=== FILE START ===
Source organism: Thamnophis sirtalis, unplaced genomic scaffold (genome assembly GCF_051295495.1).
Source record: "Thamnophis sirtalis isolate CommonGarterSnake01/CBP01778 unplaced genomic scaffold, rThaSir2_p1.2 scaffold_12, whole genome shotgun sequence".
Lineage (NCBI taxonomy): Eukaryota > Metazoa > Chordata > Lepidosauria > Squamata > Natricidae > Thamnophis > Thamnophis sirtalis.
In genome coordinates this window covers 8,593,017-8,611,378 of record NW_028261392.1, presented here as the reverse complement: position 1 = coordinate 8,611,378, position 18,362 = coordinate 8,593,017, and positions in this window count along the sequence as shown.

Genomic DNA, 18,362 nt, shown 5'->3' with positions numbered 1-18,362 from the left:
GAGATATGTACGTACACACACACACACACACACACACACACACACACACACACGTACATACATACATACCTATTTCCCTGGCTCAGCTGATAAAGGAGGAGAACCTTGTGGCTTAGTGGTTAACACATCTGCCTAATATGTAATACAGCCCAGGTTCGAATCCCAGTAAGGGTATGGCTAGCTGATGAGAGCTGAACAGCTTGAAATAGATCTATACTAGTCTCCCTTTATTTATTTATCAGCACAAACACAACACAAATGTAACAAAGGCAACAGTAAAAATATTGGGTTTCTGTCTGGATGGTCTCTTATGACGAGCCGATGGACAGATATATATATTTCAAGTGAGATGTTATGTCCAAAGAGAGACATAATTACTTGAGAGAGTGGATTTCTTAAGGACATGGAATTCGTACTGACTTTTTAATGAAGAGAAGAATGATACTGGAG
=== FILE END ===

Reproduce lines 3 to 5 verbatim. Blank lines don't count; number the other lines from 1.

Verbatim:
Lineage (NCBI taxonomy): Eukaryota > Metazoa > Chordata > Lepidosauria > Squamata > Natricidae > Thamnophis > Thamnophis sirtalis.
In genome coordinates this window covers 8,593,017-8,611,378 of record NW_028261392.1, presented here as the reverse complement: position 1 = coordinate 8,611,378, position 18,362 = coordinate 8,593,017, and positions in this window count along the sequence as shown.

Genomic DNA, 18,362 nt, shown 5'->3' with positions numbered 1-18,362 from the left: